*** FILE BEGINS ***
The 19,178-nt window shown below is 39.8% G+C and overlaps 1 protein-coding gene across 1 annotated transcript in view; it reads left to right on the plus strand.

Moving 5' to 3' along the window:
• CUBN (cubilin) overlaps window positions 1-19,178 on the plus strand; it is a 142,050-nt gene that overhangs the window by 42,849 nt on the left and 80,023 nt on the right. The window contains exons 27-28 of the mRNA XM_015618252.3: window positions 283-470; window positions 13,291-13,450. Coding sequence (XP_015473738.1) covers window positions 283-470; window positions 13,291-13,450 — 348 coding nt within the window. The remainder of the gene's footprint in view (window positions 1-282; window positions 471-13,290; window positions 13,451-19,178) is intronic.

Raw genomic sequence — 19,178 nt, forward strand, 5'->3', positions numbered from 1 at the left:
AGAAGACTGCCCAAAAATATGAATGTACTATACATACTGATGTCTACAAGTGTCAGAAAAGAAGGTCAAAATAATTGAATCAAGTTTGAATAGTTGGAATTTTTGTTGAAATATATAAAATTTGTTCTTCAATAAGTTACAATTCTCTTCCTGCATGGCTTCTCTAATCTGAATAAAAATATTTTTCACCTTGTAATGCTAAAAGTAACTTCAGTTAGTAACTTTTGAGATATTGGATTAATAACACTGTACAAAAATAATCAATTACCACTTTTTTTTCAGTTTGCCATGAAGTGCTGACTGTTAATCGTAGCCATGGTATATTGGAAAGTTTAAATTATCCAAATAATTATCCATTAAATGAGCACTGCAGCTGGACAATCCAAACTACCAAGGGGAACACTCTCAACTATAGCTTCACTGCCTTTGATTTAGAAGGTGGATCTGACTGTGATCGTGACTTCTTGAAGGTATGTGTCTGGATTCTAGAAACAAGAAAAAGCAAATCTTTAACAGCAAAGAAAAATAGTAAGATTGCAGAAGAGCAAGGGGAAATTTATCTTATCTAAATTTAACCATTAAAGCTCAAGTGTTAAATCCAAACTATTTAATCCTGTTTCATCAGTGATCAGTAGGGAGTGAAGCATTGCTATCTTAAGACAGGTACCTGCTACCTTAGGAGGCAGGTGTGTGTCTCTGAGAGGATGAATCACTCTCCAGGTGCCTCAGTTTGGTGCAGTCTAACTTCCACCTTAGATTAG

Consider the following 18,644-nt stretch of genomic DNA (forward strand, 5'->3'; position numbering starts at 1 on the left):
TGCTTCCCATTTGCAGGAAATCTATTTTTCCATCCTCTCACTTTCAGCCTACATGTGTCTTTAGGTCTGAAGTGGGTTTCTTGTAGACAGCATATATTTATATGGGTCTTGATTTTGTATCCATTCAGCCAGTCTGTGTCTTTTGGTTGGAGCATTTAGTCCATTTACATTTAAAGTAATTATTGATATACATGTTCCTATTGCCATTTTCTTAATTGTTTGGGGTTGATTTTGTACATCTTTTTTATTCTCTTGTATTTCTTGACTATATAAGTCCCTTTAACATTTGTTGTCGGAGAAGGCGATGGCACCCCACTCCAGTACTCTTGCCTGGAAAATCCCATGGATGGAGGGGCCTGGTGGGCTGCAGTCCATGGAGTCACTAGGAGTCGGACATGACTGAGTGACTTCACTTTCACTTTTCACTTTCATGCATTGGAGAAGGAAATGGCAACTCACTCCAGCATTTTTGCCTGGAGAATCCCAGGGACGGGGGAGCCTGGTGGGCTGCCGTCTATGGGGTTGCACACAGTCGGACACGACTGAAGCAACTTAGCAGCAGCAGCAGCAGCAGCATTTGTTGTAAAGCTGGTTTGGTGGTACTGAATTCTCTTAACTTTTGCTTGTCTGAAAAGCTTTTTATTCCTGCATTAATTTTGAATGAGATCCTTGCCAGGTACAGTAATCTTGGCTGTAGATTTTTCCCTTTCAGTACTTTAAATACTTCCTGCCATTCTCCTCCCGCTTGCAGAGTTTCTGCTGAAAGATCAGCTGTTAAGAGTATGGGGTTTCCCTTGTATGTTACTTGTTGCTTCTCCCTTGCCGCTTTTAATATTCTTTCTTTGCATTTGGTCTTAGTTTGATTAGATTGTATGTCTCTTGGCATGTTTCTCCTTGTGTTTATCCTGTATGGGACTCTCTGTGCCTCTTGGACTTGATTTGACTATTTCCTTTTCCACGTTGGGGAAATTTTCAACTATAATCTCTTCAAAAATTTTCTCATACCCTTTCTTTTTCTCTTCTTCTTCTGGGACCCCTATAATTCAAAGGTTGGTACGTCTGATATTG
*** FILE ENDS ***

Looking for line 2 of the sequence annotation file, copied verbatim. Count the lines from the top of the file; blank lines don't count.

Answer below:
Moving 5' to 3' along the window: